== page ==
Friday, December 23, 2011

Best writing books...

Sometimes people ask me what reading material I would recommend for young writers. I have been privileged of late to read a lot of great writing from young writers who are doing quite brilliant stuff and aside from a fresh set of eyes to purvey their work, not sure they really need much more assistance than gentle encouragement to embrace the passion for their art. Sometimes I read work that is so literate, so remarkably, consistently brilliant that I feel as if I have stumbled across a nascent John Irving. Amazing and humbling to witness. (And yes, Sam Kirshaw - I'm talking about you.)

As a writer, I feel I can honestly learn as much from others as I can in teaching them. It's an odd supportive community that somehow oddly works.

But since folks ask, I will trot out my list of helpful tomes.

The old standby is Strunk and White's "Elements of Style". Essential. In the midst of all those horrific English classes we endured growing up, EoS was the saving grace. Dang - it was readable even. In terms that are easily understood the authors wend their way around the common mistakes we as writers make and help us avoid pitfalls of grammar and usage irregardless of the intent. (And yes, that was a joke.)

In a different way, Stephen King's "On Writing" can serve a similar purpose. It is really a heartfelt loveletter to the craft of writing and talks about the dedication and technical aspects of writing in a way that magazines like Writers Digest can only aspire. I was always a little queasy about Writers Digest - it seemed to be written by people who were very self-assured and dogmatic and yet had never written anything I really wanted to read. It was kind of self-referential in a way that made me uncomfortable. It occasionally had some good thoughts and bully to you if you enjoy it and find it useful. I know a lot of folks think it is great so it must simply be a taste thing for me. I just think that King brings a street cred that lends his musings so much more relevancy - he is you know a somewhat successful author himself.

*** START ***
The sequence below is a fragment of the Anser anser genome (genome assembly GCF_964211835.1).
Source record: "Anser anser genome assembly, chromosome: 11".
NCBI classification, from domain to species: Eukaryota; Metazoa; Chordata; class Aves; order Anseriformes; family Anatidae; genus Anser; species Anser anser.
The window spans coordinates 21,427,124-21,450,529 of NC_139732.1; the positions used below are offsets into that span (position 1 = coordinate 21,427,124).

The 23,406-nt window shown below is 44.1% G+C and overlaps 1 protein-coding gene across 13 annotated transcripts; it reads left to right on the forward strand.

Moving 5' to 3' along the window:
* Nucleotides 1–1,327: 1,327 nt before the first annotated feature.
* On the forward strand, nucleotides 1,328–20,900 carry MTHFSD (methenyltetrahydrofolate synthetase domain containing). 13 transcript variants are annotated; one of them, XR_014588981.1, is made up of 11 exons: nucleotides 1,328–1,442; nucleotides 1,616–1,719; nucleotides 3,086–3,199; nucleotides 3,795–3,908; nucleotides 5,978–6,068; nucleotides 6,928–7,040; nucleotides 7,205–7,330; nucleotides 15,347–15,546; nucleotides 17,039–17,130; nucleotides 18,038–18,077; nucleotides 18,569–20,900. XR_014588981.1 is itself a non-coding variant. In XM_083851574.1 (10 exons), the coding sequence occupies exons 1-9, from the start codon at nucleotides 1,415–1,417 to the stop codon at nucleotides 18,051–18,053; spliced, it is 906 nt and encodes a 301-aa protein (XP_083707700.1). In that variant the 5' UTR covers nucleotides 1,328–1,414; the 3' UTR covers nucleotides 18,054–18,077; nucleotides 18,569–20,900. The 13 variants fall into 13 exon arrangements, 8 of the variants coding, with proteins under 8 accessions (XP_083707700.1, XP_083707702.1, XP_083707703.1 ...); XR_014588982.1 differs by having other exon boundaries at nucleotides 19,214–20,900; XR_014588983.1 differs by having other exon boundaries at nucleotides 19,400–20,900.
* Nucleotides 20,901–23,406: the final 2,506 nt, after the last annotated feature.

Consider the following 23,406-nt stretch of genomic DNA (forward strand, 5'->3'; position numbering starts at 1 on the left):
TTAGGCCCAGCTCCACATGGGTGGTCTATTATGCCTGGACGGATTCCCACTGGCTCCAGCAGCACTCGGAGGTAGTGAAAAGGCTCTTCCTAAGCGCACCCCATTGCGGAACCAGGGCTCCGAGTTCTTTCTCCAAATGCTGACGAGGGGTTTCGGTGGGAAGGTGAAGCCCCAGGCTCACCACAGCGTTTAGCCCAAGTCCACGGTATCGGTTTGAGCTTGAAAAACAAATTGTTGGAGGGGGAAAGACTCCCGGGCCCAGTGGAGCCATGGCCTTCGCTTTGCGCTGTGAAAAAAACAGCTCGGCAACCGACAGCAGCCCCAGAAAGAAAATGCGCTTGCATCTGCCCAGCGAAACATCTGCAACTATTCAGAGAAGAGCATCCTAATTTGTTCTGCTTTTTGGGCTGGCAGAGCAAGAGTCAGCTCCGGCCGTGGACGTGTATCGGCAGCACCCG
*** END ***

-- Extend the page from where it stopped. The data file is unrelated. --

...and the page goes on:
Another book in the essential category is the Merriam-Webster Dictionary of English Usage. No mere dictionary - this massive tome has information on word usage and the etymology of how certain words have evolved in meaning. For example, we might wonder whether 'farther' or 'further' are correct for our intent. There are paragraphs describing historic usages (citing examples) and what common practice has become. (Farther = distance. Further=additionally. Though not always.)

Those three books can probably get you by for the mechanics of writing. But truly, the most important book to read if you are a fledgling writer is the one that is in your hand. Read. Read. Read. Stephen King agrees with that. Read for the sheer pleasure of the words. Different styles. Just appreciate language in all its myriad forms. By delving into literature - from Dante and the Bible to Steinbeck and Hemingway all the way up to Jackie Mitchard - the journey will take form. Upon this path - the one that you have made - you shall go farther, uh, and further...

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